Considerations for International Divorces


Our world becomes smaller each day. The era of globalization has reached the point that families can create almost instantaneous connections with the world beyond. With each expanded connection, the issues in family court are becoming increasingly complex and diverse.

The term international divorce has a broad application and is not necessarily reserved for the rich and famous. It could involve a scenario as simple as a couple having citizenship from different countries or a child and spouse living in a separate country from the other spouse. Or it may be that the parties own properties in several jurisdictions. It simply means that some aspect of the divorce has an international component.

Either way, it is not uncommon for a family to find itself involved in a family court matter that spans countries and jurisdictions. And since these may arise more often than people realize, it is important to keep a few issues in mind when dealing with an international divorce.

  • Experience Matters: It is critical to work with experienced local counsel who are familiar with the aspects of local and international family laws that may apply to you and your family. The interplay of the different legal processes in your jurisdiction and a foreign jurisdiction are important. Details matter. Knowledge of these distinctions can make a significant difference in the outcome of the divorce.
  • Not All Divorces Have the Same Starting Point: An international divorce may start off with litigation regarding the family’s habitual residence. So, before any issues are resolved by the family court, the family may be involved in litigation to determine which family court will take jurisdiction over the case. The 1980 Hague Convention on the Civil Aspects of International Child Abduction is designed to protect children and promote prompt return of abducted children to their state of habitual residence. It can also be the beginning of many an international divorce as one spouse may leave the country that the family has been habitually residing in.
  • Not All Jurisdictions are the Same: Simply put, each country’s laws are different. These differences can affect the outcome of your case. This makes it critical to understand what type of law a country may apply: common law or civil law.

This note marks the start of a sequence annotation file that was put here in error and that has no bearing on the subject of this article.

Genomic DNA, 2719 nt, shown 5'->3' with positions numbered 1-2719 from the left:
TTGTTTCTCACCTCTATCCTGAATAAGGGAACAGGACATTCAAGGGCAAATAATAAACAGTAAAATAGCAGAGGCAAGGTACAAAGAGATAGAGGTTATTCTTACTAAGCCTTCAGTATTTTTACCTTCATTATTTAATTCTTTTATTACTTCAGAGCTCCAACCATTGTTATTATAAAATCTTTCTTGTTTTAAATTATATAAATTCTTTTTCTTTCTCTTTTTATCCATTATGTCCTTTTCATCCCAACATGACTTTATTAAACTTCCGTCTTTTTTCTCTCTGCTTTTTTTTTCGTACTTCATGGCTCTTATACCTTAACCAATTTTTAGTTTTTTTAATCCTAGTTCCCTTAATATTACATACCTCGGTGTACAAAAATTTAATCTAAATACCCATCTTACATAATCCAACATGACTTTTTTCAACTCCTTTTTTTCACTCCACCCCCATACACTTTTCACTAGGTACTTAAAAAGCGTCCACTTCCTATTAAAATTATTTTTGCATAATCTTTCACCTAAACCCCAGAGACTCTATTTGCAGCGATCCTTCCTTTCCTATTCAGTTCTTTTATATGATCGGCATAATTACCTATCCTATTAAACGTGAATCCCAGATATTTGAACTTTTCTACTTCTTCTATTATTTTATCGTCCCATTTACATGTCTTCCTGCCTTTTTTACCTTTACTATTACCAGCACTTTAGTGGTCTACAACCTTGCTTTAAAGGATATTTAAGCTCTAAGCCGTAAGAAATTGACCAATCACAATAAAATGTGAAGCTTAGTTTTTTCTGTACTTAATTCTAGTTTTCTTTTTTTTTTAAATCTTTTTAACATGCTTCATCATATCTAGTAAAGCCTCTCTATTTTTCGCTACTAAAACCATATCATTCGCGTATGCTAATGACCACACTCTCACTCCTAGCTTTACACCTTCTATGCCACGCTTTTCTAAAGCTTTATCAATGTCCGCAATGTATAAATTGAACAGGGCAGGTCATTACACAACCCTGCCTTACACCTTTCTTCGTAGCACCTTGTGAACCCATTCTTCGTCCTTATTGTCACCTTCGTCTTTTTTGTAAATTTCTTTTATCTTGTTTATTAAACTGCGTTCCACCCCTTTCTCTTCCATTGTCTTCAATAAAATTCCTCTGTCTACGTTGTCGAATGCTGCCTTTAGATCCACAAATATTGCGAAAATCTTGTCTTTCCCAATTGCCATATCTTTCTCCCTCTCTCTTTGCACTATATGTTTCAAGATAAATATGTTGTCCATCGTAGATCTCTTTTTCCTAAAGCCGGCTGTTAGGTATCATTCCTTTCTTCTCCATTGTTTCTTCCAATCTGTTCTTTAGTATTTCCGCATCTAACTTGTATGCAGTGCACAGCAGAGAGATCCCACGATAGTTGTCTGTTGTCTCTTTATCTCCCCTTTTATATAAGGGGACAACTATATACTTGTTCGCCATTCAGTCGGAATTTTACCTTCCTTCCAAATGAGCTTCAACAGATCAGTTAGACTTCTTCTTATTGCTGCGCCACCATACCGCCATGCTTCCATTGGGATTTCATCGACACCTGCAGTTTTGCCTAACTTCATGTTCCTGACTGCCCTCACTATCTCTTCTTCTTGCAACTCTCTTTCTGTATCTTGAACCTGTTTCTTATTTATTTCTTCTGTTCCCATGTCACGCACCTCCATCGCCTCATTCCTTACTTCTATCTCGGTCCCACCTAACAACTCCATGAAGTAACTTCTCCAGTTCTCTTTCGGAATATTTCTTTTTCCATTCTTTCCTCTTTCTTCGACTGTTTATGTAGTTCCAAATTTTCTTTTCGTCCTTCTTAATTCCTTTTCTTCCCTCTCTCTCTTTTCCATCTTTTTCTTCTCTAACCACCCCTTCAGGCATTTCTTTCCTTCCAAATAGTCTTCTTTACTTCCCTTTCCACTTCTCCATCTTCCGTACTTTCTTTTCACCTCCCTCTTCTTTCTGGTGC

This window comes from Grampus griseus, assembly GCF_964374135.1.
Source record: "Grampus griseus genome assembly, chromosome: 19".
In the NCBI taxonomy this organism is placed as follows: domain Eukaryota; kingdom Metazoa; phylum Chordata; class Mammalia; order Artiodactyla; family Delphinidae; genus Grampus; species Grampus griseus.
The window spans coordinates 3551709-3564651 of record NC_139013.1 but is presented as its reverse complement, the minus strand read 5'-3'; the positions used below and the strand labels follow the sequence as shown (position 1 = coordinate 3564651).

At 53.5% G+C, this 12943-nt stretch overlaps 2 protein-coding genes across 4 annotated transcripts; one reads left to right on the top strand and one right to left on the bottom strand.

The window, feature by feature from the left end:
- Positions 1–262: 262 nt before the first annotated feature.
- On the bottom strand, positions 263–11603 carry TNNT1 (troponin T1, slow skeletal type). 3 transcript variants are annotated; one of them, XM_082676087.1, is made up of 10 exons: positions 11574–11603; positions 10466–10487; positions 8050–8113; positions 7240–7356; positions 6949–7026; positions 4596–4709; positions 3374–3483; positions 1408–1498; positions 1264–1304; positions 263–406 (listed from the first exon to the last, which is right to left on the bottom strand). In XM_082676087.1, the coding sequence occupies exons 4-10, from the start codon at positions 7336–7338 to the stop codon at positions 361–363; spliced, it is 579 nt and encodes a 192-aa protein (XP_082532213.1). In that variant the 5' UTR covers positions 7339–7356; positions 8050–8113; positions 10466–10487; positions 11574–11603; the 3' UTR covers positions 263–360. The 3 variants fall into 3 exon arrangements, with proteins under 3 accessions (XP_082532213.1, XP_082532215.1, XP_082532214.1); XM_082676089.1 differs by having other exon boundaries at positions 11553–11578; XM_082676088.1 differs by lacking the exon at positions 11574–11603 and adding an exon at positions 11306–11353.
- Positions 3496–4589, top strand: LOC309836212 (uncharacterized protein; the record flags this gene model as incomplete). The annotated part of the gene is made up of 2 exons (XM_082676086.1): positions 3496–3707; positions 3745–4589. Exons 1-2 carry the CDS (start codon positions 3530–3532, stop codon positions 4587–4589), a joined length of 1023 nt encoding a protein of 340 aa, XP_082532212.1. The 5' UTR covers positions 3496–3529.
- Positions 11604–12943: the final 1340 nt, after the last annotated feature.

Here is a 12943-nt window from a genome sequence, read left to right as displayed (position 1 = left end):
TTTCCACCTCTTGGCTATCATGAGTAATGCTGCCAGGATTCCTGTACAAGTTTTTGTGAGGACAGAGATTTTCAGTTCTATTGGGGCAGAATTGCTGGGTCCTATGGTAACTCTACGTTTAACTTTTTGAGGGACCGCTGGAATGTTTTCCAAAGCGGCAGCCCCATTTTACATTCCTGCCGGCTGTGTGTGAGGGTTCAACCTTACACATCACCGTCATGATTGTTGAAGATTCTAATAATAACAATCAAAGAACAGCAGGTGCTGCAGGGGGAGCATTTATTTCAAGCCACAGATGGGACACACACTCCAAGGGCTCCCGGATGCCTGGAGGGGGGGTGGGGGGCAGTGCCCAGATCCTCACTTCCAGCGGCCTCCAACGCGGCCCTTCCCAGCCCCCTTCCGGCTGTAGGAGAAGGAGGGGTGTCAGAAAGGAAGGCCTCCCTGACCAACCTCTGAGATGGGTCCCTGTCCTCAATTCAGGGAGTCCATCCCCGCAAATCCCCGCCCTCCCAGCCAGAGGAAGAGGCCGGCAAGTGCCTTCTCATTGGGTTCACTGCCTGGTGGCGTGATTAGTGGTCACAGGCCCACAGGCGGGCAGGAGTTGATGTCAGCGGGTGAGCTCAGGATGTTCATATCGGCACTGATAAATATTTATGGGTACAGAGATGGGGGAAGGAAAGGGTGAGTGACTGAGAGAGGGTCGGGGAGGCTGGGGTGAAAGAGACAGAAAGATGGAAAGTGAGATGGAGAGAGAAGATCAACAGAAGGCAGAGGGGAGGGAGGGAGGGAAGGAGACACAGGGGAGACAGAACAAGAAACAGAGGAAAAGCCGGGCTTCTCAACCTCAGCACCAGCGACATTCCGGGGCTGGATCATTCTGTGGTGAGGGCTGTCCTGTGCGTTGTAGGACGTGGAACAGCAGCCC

• Common law is generally “uncodified” and relies on a mix of case law and statutes. In a common-law jurisdiction, the court will apply this mix of law to the facts of the case when making its decision. The basis of a common-law jurisdiction is an adversarial system: trials with witness testimony and exhibits as the basis for the court’s decision. Examples of common law jurisdictions are the United Kingdom, British Overseas Territories (e.g., Bermuda, the British Virgin Islands, Turks and Caicos, etc.), other parts of the Caribbean, the United States of America, parts of Canada, New Zealand, and Australia.
    • Civil law, on the other hand, is “codified” and relies on a continuously updated legal code, which sets forth legal remedies, procedures, and punishments. In a civil law jurisdiction, the court makes its decision within the guidelines defined by the legal code. As a result, the court tends to rely less on witness testimony and lengthy hearings. Examples of civil law jurisdictions are France, Germany, Italy, Mexico, and Spain.
    • Each type of law will not only require you to prepare your case very differently.  It may also result in very different results depending on the issues raised. For instance, in a case involving the division of marital assets and debts, most civil law countries treat the marital estate as communal property and will likely divide the property by applying the legal code with little testimony from the parties. However, if the same case was heard in a common law jurisdiction, the court is more likely to take testimony from the parties and witnesses during a trial before making factual analysis considering both case law and statutes.

The issues referenced above are not exhaustive. Each case in family court is unique and specific to the family it involves. Likewise, each divorce (with or without an international component) is unique and specific. It is important to make sure that you are aware of some of the basics if you have an international component to your divorce. It is also important to understand that just because there is an international component that it doesn’t make the matter insurmountable or impossible to resolve.

This firm has experience in resolving these types of issues. Keep in mind, the law (no matter what jurisdiction) provides us with the ability to resolve any number of situations, including complex or international ones, with a tailored solution for that specific situation or family. No two families are alike, so every case should be resolved on an individual basis. Please contact us if you think you have an international divorce or similar issue, and we will be happy to assist you. If we are not licensed to practice law in a court that has jurisdiction over your case, we will work to find an experienced local attorney to enhance the strength of your legal team.

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Jonathan W. Lounsberry

Blog post by attorney Jonathan W. Lounsberry. Click here to read more about Jonathan.

The posts on this website/blog are published as a service to our clients and friends. They are intended to provide general information only and should not be construed to be formal legal advice regarding any specific situation and should not be construed as forming an attorney-client relationship. Success in the past does not indicate the likelihood of success in any future representation.

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